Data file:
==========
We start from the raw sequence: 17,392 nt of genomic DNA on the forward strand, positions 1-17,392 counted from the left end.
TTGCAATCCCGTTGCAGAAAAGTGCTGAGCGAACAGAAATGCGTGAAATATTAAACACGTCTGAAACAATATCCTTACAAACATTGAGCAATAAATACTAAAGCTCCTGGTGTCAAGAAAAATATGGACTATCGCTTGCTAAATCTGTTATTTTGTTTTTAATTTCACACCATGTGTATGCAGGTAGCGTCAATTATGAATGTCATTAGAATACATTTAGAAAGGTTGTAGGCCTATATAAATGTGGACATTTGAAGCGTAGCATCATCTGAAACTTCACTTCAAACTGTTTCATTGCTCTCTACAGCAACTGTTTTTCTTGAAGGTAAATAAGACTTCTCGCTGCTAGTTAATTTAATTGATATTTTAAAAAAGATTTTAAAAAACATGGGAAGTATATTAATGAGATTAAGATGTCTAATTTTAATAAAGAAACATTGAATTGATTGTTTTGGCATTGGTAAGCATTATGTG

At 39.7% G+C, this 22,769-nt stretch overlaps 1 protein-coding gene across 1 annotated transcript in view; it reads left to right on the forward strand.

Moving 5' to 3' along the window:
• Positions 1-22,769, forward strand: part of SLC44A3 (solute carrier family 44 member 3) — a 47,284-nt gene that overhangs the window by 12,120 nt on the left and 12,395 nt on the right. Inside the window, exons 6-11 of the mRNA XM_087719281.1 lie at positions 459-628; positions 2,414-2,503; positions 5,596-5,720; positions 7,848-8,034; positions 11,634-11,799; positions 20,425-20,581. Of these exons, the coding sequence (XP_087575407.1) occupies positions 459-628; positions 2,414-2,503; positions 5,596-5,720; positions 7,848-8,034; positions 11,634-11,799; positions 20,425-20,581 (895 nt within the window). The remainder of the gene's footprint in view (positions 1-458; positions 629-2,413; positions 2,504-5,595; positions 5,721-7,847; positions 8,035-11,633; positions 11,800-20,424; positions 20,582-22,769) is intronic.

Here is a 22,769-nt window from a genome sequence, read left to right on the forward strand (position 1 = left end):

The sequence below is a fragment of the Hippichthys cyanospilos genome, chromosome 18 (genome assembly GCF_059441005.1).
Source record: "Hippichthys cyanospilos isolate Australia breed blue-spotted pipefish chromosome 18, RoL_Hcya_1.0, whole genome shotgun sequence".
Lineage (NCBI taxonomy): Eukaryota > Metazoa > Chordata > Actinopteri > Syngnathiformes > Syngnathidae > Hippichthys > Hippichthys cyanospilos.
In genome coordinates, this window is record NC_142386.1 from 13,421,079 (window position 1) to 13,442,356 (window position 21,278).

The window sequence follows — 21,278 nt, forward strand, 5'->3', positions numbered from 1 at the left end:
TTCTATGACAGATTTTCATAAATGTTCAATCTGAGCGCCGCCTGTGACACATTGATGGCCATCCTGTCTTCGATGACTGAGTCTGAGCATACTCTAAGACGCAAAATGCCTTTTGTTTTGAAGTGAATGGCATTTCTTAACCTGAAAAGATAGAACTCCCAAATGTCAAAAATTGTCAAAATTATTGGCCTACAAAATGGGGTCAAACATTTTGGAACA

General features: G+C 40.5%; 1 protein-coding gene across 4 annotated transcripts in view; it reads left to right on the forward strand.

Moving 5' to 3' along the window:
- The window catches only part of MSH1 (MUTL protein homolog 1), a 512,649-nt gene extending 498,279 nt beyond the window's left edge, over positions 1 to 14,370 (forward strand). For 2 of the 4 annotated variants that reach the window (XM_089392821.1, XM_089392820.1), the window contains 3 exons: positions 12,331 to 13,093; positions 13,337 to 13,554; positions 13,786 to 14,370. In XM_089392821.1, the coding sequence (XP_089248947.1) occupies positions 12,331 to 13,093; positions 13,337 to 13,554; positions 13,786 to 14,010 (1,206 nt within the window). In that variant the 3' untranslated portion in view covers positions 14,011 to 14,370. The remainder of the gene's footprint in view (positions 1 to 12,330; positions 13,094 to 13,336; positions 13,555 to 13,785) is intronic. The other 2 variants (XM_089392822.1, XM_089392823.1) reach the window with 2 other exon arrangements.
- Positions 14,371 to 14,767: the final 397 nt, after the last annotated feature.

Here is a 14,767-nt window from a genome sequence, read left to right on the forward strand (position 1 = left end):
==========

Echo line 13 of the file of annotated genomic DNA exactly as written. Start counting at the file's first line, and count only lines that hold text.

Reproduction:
General features: G+C 40.5%; 1 protein-coding gene across 4 annotated transcripts in view; it reads left to right on the forward strand.